ing and believed to be dead, and half
a hundred others were injured this
afternoon at Martin's Creek, N. J., in
a wreck of excursion train carrying
one hundred and seventy school
teachers and friends from Utica and
Syracuse, N. Y., and vicinity, to
WashingtOior a week's outing.
The train was one furnished the
teachers by the Delaware, Lacwawan
nia and Western Railroad, and the
accident occurred while it was travel
ing at a high rate of speed over a
stretch of track controlled by the
Pennsylvania Railroad. The locomo
tive jumped the track, the cars fol
lowed, toppled over and were set on
fire by exploding oil, the wrecked
coaches having side-swiped an oil
tank along the track when they left
the rails.
The entire train was quickly en
veloped in flames and completely con
sumed by the fire. The eight missing
persons, seven of whom were women
and lived in Utica, are believed to
have been burned to death in the
wreckage. The finding of charred
bones led the wrecking crews to the
conclusion that they are dead.
tlailroad Clerk Mysteriously Disap
pears From Wilmington.
Wilmington, N. a, April 29. T.
B. Taylor, a clerk at the freight de
pot of the Seaboard Air Line in this
city, mysteriously disappeared Thurs
day night and efforts to locate him
have been fruitless. His wife is In
New York on a. visit to relatives. Tay
lor came here from Florida, where he
was formerly connected with a rail
road. His health became very bad in
Florida and for a time he had to stop
work. The police department was to
day asked to make an effort to find
the missing man. He Is about thirty
five years of age.
AKCIEOT WSTO.IY
ror oooc Itmc Ice Rulers oft
Eypt Were Wcaklir
DID THE WRONGTi
1 t
Twrkry Rtaird Kcyf AUnt
l! Mameluke aS tic smn
ltthcll TWj ;inrJ A Ic
Youth Who PrartirjJly !lrrtMl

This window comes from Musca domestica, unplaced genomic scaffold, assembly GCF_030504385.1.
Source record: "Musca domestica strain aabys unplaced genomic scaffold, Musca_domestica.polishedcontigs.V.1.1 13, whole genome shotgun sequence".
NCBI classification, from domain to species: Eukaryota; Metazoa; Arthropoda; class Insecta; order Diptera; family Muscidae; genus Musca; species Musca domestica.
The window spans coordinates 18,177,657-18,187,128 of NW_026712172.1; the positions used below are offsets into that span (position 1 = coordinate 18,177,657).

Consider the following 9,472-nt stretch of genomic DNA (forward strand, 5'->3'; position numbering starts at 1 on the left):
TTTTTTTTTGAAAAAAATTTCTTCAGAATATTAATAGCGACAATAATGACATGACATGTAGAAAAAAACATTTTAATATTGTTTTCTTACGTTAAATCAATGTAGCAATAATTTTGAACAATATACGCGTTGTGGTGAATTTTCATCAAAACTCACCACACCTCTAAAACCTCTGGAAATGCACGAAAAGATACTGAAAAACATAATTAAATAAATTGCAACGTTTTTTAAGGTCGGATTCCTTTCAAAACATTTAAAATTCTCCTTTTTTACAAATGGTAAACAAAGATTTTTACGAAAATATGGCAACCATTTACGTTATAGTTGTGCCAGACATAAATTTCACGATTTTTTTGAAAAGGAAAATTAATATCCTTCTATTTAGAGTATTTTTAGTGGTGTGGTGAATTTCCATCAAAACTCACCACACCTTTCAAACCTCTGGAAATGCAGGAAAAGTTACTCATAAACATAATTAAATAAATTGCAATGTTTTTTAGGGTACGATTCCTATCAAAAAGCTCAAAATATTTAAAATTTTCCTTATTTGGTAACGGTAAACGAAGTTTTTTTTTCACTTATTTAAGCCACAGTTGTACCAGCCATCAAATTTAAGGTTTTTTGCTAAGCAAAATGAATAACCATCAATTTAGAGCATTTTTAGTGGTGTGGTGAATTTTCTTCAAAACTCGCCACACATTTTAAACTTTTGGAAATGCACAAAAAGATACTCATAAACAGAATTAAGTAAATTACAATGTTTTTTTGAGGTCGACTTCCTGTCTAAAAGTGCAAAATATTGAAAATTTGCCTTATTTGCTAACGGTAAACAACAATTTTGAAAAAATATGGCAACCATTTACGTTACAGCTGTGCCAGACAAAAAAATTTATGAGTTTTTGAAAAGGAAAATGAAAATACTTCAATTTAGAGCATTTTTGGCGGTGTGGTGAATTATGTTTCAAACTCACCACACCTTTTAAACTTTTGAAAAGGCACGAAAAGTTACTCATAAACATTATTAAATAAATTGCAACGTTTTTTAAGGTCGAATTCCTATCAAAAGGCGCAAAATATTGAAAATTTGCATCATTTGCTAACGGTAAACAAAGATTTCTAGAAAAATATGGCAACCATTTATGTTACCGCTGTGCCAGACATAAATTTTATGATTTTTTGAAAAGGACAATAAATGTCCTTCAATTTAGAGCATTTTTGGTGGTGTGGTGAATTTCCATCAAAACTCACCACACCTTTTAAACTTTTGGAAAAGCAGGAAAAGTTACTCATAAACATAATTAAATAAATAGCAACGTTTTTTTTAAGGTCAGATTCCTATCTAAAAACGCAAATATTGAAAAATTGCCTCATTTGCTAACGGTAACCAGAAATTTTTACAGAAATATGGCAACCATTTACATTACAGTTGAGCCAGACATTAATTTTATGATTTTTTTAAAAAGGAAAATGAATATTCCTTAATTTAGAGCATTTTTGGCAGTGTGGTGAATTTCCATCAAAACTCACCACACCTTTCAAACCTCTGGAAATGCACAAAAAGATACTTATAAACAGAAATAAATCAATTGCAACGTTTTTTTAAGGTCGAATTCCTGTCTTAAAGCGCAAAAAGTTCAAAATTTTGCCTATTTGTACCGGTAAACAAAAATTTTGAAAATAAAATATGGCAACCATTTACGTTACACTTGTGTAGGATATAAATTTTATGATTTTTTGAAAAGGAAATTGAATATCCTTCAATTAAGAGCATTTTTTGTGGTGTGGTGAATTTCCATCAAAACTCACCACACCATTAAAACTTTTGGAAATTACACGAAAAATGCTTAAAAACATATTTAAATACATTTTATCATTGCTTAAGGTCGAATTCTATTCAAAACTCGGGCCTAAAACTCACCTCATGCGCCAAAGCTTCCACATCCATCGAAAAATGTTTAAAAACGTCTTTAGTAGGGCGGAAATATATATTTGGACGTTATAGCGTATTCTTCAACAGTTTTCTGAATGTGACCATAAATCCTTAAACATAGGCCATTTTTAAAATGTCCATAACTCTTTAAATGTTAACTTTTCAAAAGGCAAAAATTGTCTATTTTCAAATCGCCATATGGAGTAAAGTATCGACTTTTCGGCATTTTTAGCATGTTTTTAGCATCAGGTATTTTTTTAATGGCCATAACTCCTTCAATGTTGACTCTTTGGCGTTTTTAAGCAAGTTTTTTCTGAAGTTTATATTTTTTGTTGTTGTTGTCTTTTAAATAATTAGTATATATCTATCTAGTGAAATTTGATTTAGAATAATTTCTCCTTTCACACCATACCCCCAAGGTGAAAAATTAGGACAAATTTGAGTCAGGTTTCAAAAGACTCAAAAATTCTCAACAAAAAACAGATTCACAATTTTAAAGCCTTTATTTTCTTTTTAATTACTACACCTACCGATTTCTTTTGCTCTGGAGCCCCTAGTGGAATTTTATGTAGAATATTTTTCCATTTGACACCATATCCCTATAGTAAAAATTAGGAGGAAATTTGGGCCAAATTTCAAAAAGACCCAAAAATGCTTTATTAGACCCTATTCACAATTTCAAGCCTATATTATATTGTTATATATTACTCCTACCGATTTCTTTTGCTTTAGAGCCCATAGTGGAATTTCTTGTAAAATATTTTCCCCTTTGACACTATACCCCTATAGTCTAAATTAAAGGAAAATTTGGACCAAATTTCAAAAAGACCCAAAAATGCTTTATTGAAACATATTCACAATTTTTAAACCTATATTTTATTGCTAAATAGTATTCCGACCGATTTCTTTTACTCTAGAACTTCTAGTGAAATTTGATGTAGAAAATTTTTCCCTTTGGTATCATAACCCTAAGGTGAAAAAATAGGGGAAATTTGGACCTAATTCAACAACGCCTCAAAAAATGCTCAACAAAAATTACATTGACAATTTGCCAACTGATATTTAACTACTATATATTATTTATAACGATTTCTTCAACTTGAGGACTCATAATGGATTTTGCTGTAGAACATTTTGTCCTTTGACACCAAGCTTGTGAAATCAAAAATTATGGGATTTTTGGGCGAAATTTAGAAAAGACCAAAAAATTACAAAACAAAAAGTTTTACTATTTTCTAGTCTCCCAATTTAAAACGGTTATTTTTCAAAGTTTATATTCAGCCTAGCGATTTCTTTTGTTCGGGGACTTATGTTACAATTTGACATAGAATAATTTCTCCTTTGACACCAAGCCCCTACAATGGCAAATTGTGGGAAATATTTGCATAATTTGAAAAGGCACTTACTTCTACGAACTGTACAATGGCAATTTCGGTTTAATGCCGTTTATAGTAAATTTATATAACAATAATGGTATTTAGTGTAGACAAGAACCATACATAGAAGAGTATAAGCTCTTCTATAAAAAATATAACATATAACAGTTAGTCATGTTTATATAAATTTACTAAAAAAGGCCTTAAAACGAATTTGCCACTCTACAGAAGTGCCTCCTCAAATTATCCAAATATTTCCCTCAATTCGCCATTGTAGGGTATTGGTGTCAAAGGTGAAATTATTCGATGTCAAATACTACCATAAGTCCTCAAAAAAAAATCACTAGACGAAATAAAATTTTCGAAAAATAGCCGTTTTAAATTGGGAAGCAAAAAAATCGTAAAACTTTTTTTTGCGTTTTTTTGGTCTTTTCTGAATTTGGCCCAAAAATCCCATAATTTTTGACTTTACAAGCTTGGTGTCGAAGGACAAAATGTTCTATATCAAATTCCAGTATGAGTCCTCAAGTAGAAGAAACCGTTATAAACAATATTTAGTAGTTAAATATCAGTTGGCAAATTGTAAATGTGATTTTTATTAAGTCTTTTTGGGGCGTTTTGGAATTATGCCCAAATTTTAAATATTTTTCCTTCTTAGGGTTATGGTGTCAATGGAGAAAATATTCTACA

Lsyptian Thru, ltttt
Kudiknttly !it-AtWjUi-r War
the Sacred City.
(Correspondent of The Caucasian
EnterprU. )
Bllklnvilie, N. C., May 1, mi.
For more than a 'lundrrd yean
from 1405 to 1517 there wui bat
little worth-while history mad in
Kgypt. The monarch who ruled
were a lot or weakling who. if they
did anything, hit wui apt to be the;
wrong thing. No reason U ciren for
this radical deteroriation ov Kryp
tian manhood or citUen&hip. But
nations, like families, her their dull
dishonest (sometimes both) adminis
trations come and go and nobody can
icn wuy uia Rijraniic misiaKe are
made one time after another.
At the nd ov the period ov bad
luck Egypt became a province ov the
Turkish empire. That fact alone tx
or wuz proof that Ksypt had reached
the very bottom an a further decline ; slonera was changed and this la wfctra
wuz out ov the question. I the trouble occurred.
Soliman (not Solomon) succeeded ln other place the mayor is voted
hiz father, Selirn; and be began hU i for direct, but here the man recelf
rule over Egypt an Turkey by crush-jing the highest vote becomes mayor,
in the rebellion in the various prov-iall being candidate for the cSc.
inces. Hiz name wuz terrible among; The recal! provision require that the
nations. He even overthrew the) petition ghall be signed by thirty-fire
power ov the Knights ov Rhodes. Butj per cent of the entire vote for a can
things didn't last. Egypt wuz divided j didate for the office of mayor at the
into twenty-four districts. An of- last preceding primary election. This
ficlal called a bey had control ovj would be an enormcus total, as each
each. lie could collect taxes or trib-j voter voted for ten candidate in the
ute az he pleased, an not a few ov
them sought popularity by makin' the
taxes low. But they awlways man
aged to guage the cash receipts In
proportion to the size ov their own
trouserloon pockets. This meant that
the Egyptians had to do some diggin.
When tax gatherin wuz over in the
fall the pockets worn by the beys
would resemble balloons. But hit it
quite likely that their
pockets
"swunk" up just az quickly az do bal
loons when the gas (money) wuz ex
hausted, for most ov the Turks were
"high rollers," an they hev not got
ten over that in our day. The beys
became unduly important on this ac
count an favoritism wuz notorious
in that day. By indulging the mem
bers ov the regency, the beys in
creased in power until they obtained
the complete disposal ov publick af
fairs. Every bey had had originally
a few Mamelukes or- slaves at hiz
command, for enabling him to make
his authority respected in the pro
vince where he resided; but az the
power ov the beys wuz enlarged, they
increased their attendants, an ln
proportion to the number ov slaves
or Mamelukes, so wuz their strength.
When a vacancy occurred in a prov
ince the bey would fill hit by puttln
in hiz favorite Mameluke. Naturally
the sharp beys soon had things com
in' easy. The Mamelukes finally be
came the real standln' army ov Tur
key an' Egypt. All this wuz followed
by an era ov reckless politicks an
Egypt an Turkey were soon goln